The International Commission of Jurists (ICJ) Kenya chapter wants government to arrest Sudan President Omar Al Bashir once he attends President Uhuru's inauguration on Tuesday.
In a letter to acting Interior Cabinet Secretary Fred Matiangi and Attorney General Githu Muigai, ICJ wants the Sudan president, who is a wanted man at the International Criminal Court arrested.
Through Nderitu & Partners advocates, ICJ cites warrants of arrest against Bashir locally and internationally by ICC.
“We have received information indicating that President Omar al Bashir is expected to be among the State guests due to attend the swearing in of Uhuru Kenyatta scheduled to take place on Tuesday,” reads the letter in part.
“We are concerned about his imminent travel to Kenya, and we have instructions from our client to formally lodge our client’s protest to his intended travel, and to request you to cause his arrest should he come to Kenya.”
ICC Judge Nicholas Ombija issued a warrant of arrest against al Bashir in 2011 after another was issued in 2009.
“By way of background, a warrant for the arrest of President al Bashir was issued by the High Court of Kenya at Nairobi in High Court Miscellaneous Criminal Application No. 685 of 2010. We expect, by virtue of the fact that your respective offices were part of that litigation process, that both of you are aware of these factual circumstances,” ICJ Kenya says in their letter.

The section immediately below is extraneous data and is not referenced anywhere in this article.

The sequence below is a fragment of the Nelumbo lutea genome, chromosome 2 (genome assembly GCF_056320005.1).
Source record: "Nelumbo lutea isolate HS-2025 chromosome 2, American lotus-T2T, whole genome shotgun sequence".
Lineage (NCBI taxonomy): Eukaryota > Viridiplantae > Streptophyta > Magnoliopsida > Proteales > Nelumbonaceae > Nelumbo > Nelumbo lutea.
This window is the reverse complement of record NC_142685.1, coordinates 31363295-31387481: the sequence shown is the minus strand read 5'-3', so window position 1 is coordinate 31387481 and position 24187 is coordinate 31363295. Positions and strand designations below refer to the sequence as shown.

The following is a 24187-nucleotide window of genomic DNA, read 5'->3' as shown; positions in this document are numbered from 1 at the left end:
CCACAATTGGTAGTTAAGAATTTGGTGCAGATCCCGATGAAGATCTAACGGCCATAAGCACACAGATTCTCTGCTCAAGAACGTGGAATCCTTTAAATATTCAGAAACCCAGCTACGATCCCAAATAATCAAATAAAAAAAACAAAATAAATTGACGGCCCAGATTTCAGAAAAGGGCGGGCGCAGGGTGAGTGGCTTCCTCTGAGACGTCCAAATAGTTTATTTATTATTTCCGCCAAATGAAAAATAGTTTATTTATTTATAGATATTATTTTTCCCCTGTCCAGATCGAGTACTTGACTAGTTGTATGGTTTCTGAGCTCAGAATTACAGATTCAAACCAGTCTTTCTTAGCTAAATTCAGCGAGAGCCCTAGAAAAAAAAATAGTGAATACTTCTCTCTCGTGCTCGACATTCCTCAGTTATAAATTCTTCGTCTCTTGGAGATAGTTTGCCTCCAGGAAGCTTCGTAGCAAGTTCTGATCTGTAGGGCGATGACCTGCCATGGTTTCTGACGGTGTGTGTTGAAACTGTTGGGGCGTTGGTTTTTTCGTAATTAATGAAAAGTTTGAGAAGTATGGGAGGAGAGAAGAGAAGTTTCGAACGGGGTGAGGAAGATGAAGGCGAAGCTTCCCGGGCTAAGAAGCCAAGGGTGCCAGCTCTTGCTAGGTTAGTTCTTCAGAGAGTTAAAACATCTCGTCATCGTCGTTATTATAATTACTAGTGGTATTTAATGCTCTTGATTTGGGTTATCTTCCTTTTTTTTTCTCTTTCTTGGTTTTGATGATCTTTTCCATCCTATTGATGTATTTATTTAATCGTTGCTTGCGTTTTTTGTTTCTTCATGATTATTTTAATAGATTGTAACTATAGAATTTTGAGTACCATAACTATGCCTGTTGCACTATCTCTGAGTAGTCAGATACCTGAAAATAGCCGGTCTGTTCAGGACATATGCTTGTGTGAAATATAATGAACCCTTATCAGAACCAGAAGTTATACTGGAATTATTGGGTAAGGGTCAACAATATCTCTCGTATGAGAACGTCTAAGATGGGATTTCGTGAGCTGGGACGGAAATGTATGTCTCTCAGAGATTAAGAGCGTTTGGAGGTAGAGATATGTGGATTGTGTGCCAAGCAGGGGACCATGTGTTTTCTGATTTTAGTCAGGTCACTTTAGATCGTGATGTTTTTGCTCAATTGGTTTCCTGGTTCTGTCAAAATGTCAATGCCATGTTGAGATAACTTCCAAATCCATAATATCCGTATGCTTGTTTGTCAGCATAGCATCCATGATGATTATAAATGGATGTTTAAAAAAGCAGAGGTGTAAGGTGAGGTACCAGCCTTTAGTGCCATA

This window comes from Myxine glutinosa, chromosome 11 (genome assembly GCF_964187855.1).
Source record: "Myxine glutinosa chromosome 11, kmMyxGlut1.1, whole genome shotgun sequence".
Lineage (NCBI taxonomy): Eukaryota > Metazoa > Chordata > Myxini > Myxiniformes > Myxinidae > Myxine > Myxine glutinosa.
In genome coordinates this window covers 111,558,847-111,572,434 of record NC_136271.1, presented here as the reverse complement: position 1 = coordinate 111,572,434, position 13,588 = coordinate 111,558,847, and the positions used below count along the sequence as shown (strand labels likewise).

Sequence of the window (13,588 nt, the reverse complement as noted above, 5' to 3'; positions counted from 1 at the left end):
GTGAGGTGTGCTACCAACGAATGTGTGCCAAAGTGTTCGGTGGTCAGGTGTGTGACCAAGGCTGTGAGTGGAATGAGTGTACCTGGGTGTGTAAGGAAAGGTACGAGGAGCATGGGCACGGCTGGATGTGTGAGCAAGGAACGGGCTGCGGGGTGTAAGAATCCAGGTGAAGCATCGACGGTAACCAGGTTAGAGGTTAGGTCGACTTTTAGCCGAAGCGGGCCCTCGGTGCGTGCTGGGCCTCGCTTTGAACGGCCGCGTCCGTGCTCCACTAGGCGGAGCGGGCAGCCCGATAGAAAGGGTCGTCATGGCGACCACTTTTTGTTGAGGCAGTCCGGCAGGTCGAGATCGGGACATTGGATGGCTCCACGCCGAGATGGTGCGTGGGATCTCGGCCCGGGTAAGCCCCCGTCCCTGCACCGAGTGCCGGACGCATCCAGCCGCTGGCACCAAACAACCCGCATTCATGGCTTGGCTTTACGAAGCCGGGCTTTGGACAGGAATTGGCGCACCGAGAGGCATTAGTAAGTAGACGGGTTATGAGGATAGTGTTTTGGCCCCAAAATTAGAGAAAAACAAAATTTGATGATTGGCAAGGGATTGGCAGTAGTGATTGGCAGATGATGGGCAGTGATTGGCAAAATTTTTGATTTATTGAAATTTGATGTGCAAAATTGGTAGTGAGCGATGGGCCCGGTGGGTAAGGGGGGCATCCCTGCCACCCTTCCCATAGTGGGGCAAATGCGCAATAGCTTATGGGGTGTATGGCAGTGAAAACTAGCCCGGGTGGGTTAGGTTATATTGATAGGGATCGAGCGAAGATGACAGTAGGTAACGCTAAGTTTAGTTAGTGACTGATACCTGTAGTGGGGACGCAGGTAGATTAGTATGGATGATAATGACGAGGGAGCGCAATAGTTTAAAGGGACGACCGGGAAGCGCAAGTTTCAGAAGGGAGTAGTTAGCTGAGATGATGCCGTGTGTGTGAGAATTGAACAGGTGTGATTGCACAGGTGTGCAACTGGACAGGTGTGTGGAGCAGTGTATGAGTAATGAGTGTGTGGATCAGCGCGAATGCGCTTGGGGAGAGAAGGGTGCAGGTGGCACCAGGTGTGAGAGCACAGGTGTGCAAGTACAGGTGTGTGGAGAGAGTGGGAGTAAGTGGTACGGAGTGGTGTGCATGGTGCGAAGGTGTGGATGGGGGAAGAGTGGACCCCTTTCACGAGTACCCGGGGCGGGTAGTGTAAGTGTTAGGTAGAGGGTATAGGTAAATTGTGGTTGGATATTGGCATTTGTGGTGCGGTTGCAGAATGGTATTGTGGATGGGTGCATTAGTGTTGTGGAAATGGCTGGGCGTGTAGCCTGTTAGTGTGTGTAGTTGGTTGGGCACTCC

“We request you as the State Officer in charge of Internal Security and Coordination of Government, and as principal adviser to the Government under Article 156(4)(a) of the Constitution, respectively, and as members of the Committee to the Assumption to the Office of President, to advise the President that President al Bashir’s invitation and subsequent presence on the territory of Kenya amounts to a breach of the Constitution, the International Crimes Act, and the Rome Statute of the International Criminal Court,” reads the letter.
Bashir is facing five counts of crimes against humanity and two counts of war crimes as well as three counts of genocide. In August 2010, Kenya received heavy criticism from the international community for failing to arrest Bashir, who attended the promulgation of the constitution as a state guest.